These rebels feel strong, now that they've received weapons shipments from abroad and that the central government is coming under growing international pressure. Minawi's rebels control a corridor in northern Darfur that extends from neighboring Chad all the way down to southern Darfur. In western Darfur, they have captured the Marra Mountains, whose peaks range up to about 10,000 feet.

The government garrisons in Fashir, northern Darfur's most important city, are practically surrounded, as are those in the towns of Nyala, Kutum and Mallit. At this point, they can only be re-supplied by air or by heavily guarded convoys. When Khartoum began providing military support to rebel movements in neighboring Chad, the Chad government retaliated by arming the Darfur rebels.

SLA leader Minawi holds the international community partly responsible for the suffering in Darfur. "No one here trusts the African Union," he says, "it's corrupt. I know what these people are like. After all, I'm an African myself." He believes that the AU has no experience in crisis management, and that all it's doing in Darfur is bureaucratically counting corpses. "How many villages were destroyed in full view of the AU?," he asks rhetorically, indignantly adding that hardly anyone knows anymore. It's hypocritical, Minawi says, for the world to turn over responsibility for resolving such a conflict to an incompetent group of nations, adding that apparently no one learned anything from the Srebrenica massacre and the Rwandan genocide.

Under these circumstances, is it any surprise that the rebels refuse to disarm? They feel abandoned by the world and believe they must take their fates into their own hands.

There seems to be no end in sight to what the UN is calling "currently the world's worst humanitarian crisis." Human rights organizations have received reports of the rebels themselves committing crimes, attacking police stations and civilians. According to Human Rights Watch, the rebel movements are "responsible for direct attacks on civil installations, as well as for dead and wounded in the civilian population."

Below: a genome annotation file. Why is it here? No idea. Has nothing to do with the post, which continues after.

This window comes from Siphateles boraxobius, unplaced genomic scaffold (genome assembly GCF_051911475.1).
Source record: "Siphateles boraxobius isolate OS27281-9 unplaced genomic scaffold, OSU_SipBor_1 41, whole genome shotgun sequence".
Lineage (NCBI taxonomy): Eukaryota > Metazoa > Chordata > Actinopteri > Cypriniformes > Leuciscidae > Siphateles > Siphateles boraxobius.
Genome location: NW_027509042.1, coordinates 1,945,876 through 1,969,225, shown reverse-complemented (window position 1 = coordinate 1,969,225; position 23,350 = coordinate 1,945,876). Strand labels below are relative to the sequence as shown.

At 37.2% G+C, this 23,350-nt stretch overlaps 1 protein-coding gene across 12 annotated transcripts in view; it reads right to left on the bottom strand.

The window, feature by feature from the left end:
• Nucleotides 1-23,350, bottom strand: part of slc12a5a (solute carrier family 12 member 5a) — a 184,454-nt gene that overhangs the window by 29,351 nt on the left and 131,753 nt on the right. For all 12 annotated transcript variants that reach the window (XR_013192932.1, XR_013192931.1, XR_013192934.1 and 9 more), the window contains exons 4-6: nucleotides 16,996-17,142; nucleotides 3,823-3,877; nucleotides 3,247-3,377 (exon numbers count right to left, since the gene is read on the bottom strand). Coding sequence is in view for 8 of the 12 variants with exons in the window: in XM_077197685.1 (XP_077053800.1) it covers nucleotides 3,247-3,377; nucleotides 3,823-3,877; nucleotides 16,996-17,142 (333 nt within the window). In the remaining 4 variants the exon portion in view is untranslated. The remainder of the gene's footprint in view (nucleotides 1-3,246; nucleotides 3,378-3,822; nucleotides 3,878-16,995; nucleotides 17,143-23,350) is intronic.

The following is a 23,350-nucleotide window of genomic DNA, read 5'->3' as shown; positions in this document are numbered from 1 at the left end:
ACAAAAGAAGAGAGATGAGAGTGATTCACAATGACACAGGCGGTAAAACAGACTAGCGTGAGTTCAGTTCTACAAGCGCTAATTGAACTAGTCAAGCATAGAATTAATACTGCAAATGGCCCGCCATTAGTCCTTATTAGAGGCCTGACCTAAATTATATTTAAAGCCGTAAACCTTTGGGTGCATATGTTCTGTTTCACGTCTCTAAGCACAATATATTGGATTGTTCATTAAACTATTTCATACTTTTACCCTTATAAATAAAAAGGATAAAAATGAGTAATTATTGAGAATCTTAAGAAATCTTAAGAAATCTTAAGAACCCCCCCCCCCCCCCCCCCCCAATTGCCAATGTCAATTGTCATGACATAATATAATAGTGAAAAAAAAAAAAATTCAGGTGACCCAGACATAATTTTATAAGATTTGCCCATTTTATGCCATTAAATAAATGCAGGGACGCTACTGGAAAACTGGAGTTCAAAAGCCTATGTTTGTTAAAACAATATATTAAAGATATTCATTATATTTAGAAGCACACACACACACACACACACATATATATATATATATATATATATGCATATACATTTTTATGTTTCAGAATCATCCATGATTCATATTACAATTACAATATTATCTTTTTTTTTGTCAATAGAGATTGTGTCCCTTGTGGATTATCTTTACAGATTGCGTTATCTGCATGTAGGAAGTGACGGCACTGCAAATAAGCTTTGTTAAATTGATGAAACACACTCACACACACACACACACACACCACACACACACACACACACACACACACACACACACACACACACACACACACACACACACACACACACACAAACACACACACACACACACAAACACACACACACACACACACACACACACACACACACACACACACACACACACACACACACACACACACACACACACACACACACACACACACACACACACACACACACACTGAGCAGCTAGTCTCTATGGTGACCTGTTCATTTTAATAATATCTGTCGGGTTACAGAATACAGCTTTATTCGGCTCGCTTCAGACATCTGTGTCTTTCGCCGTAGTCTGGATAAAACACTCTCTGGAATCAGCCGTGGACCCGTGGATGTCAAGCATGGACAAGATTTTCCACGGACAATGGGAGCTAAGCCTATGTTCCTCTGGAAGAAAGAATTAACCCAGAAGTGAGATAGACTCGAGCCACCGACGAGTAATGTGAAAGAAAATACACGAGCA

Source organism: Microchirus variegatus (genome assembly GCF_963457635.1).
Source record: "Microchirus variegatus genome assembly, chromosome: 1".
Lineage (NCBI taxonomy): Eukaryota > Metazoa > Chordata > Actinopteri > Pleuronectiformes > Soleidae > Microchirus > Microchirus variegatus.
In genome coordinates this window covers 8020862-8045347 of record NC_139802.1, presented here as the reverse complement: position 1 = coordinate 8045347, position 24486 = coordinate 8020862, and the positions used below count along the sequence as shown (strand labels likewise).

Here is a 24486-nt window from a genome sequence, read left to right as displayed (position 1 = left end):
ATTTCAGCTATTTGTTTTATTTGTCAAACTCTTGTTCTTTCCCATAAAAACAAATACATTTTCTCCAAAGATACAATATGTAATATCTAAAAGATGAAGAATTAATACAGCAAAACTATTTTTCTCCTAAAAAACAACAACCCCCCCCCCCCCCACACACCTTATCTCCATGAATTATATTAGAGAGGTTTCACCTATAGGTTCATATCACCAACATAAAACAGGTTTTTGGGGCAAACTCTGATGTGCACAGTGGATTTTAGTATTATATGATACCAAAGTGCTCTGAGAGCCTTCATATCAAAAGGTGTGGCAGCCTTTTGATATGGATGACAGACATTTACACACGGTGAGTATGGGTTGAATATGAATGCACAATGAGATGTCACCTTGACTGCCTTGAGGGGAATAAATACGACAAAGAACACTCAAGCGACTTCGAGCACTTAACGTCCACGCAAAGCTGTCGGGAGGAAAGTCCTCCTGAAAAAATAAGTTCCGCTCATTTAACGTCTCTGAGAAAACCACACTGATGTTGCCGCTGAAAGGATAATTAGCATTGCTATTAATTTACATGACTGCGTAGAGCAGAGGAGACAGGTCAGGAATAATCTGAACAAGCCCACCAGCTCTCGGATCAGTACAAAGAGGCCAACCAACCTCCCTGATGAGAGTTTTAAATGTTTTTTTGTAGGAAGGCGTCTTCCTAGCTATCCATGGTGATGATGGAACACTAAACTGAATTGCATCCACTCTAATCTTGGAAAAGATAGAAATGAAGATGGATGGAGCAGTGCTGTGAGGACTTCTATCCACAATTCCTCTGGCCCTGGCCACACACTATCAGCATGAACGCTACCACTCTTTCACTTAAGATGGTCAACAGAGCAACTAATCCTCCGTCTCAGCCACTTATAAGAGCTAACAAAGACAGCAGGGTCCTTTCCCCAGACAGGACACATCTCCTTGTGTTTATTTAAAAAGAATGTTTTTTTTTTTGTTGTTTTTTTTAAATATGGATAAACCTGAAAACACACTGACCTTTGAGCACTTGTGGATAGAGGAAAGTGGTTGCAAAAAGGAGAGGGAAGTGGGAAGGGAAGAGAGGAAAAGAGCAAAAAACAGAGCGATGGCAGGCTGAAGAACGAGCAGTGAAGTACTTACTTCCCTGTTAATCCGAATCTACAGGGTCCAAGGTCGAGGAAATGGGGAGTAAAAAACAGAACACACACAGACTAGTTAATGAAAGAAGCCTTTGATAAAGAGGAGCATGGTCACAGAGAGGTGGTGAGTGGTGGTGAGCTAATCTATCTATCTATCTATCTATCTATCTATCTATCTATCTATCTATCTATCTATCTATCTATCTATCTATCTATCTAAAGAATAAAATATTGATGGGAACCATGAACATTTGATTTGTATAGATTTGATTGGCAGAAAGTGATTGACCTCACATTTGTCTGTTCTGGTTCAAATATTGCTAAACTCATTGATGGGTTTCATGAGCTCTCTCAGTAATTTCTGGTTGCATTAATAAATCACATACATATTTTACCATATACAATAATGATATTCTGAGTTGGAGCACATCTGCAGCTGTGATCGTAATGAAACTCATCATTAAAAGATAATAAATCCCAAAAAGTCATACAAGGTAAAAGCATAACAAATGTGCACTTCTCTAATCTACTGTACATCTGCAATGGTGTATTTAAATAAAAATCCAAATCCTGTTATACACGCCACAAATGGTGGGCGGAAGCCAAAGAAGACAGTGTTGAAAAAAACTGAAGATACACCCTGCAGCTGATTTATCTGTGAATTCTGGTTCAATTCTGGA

To add to Darfur's woes, the SLA is deeply divided and on the verge of falling apart. The name Darfur means "Land of the Fur." When researcher and adventurer Gustav Nachtigal visited the region in the late 19th century, he wrote that members of the Fur tribe are "of moderate height and coarse-featured; their character is arrogant, irascible and vindictive, and they have a tendency to quarrel and commit acts of violence."

The Darfur region has long been inhabited by a few dozen ethnic groups, and they haven't always lived in harmony. The Fur and Saghawa tribes, for example, clashed as recently as last November. The Fur control the encircled Marra Mountains, the Saghawa the vital corridor in the Chad border region and the Massalit a narrow strip of territory in western Darfur.

It appears that the Saghawa, lead by the secretary-general, are considering starting an internal rebellion against the president of the SLA, Abd al-Wahid, a member of the Fur tribe. Al-Wahid spends most of his time in the Kenyan capital, Nairobi, attempting to direct his fighters via satellite mobile phone. Indeed, the Darfur rebels themselves say that they spend up to $300,000 a month on satellite phone charges.

Abd al-Wahid firmly believes in joint victory for the estranged rebel factions. "The government in Khartoum," he says, "is as isolated as the South African Apartheid regime once was. This unifies us."

In fact, the Saghawa seem to be gaining the upper hand in the rebels' fraternal feud, thanks to reinforcements from Chad, whose president, Idriss Déby, is also part of the Saghawa tribe. As a result, Minawi has no lack of self-confidence. "We will not rest," the speaker promises the people of Dar al-Salaam, "until Khartoum falls and the capital is in our hands."

Translated from the German by Christopher Sultan